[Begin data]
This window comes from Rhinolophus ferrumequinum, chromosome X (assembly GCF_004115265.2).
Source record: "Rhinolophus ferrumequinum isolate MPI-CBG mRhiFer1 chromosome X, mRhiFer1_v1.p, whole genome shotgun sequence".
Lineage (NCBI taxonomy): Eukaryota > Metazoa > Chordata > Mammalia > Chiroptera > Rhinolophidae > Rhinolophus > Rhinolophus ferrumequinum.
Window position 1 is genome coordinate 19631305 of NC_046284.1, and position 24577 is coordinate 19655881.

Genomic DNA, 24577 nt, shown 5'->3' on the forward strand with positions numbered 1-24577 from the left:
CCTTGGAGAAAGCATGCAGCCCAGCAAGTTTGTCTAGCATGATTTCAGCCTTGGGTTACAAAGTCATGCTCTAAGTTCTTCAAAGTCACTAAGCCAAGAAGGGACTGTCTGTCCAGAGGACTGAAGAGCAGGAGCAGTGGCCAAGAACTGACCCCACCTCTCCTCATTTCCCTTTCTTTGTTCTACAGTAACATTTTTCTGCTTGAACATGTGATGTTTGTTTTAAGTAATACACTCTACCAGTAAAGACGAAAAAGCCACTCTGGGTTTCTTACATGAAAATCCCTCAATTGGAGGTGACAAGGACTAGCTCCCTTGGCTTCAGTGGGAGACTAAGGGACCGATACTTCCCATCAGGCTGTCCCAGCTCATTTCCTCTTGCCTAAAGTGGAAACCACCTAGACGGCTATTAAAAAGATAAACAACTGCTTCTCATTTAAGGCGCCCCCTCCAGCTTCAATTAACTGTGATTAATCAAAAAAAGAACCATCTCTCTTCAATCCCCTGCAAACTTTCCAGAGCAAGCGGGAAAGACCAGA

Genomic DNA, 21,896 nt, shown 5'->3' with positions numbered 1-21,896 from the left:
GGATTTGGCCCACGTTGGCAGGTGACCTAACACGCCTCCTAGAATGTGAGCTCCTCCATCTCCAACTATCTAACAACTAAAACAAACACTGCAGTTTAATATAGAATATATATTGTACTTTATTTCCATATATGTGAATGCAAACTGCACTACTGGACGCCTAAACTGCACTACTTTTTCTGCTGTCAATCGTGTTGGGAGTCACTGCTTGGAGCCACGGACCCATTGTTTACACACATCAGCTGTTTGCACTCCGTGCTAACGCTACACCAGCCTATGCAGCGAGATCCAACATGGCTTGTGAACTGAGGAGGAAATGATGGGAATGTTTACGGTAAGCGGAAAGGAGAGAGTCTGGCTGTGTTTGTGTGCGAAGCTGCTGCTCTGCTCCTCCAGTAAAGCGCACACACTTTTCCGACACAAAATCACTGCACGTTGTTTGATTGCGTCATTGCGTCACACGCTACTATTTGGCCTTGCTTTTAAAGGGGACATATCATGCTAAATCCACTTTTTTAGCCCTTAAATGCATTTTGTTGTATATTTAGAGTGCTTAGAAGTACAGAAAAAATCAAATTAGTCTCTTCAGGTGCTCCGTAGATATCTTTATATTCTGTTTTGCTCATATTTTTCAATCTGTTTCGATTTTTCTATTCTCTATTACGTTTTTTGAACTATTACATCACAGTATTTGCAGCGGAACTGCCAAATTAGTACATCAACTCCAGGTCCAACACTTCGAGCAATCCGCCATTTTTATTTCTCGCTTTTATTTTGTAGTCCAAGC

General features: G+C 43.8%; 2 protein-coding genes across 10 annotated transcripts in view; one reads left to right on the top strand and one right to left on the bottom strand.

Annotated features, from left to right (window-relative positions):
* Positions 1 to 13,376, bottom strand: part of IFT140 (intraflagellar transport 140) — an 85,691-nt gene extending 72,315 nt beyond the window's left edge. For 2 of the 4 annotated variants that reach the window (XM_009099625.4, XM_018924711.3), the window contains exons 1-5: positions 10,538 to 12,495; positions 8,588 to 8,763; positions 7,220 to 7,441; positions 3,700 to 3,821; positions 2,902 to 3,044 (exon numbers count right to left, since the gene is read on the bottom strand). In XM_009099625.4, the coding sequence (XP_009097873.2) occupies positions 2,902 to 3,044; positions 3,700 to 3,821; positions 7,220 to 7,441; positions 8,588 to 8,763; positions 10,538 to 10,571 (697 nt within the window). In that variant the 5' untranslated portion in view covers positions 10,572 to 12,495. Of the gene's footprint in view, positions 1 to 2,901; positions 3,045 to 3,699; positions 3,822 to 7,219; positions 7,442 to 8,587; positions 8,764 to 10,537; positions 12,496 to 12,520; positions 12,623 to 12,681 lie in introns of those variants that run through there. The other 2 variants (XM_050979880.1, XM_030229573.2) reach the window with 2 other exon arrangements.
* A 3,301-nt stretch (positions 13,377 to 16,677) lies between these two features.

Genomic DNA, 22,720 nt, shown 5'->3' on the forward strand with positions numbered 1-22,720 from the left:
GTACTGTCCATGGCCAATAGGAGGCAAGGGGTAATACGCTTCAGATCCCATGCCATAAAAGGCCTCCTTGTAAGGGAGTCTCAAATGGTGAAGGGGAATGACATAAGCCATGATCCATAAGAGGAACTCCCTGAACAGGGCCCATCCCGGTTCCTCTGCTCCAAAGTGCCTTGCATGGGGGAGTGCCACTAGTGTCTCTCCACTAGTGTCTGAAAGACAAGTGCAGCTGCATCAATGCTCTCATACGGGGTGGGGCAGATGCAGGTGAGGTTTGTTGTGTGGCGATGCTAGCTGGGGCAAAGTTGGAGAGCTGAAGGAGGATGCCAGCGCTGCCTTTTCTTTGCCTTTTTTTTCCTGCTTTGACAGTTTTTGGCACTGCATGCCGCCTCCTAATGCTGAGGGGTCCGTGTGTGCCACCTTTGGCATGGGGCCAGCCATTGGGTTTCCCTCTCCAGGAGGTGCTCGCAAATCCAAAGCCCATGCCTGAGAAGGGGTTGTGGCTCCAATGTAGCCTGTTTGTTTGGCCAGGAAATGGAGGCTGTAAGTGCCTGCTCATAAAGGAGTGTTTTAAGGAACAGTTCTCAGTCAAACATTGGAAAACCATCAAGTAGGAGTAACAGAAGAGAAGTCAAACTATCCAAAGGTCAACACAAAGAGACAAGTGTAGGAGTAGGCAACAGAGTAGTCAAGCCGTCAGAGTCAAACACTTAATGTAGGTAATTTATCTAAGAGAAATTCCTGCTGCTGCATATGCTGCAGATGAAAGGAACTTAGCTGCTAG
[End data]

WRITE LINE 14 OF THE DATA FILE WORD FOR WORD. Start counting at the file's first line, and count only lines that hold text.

GTACTGTCCATGGCCAATAGGAGGCAAGGGGTAATACGCTTCAGATCCCATGCCATAAAAGGCCTCCTTGTAAGGGAGTCTCAAATGGTGAAGGGGAATGACATAAGCCATGATCCATAAGAGGAACTCCCTGAACAGGGCCCATCCCGGTTCCTCTGCTCCAAAGTGCCTTGCATGGGGGAGTGCCACTAGTGTCTCTCCACTAGTGTCTGAAAGACAAGTGCAGCTGCATCAATGCTCTCATACGGGGTGGGGCAGATGCAGGTGAGGTTTGTTGTGTGGCGATGCTAGCTGGGGCAAAGTTGGAGAGCTGAAGGAGGATGCCAGCGCTGCCTTTTCTTTGCCTTTTTTTTCCTGCTTTGACAGTTTTTGGCACTGCATGCCGCCTCCTAATGCTGAGGGGTCCGTGTGTGCCACCTTTGGCATGGGGCCAGCCATTGGGTTTCCCTCTCCAGGAGGTGCTCGCAAATCCAAAGCCCATGCCTGAGAAGGGGTTGTGGCTCCAATGTAGCCTGTTTGTTTGGCCAGGAAATGGAGGCTGTAAGTGCCTGCTCATAAAGGAGTGTTTTAAGGAACAGTTCTCAGTCAAACATTGGAAAACCATCAAGTAGGAGTAACAGAAGAGAAGTCAAACTATCCAAAGGTCAACACAAAGAGACAAGTGTAGGAGTAGGCAACAGAGTAGTCAAGCCGTCAGAGTCAAACACTTAATGTAGGTAATTTATCTAAGAGAAATTCCTGCTGCTGCATATGCTGCAGATGAAAGGAACTTAGCTGCTAG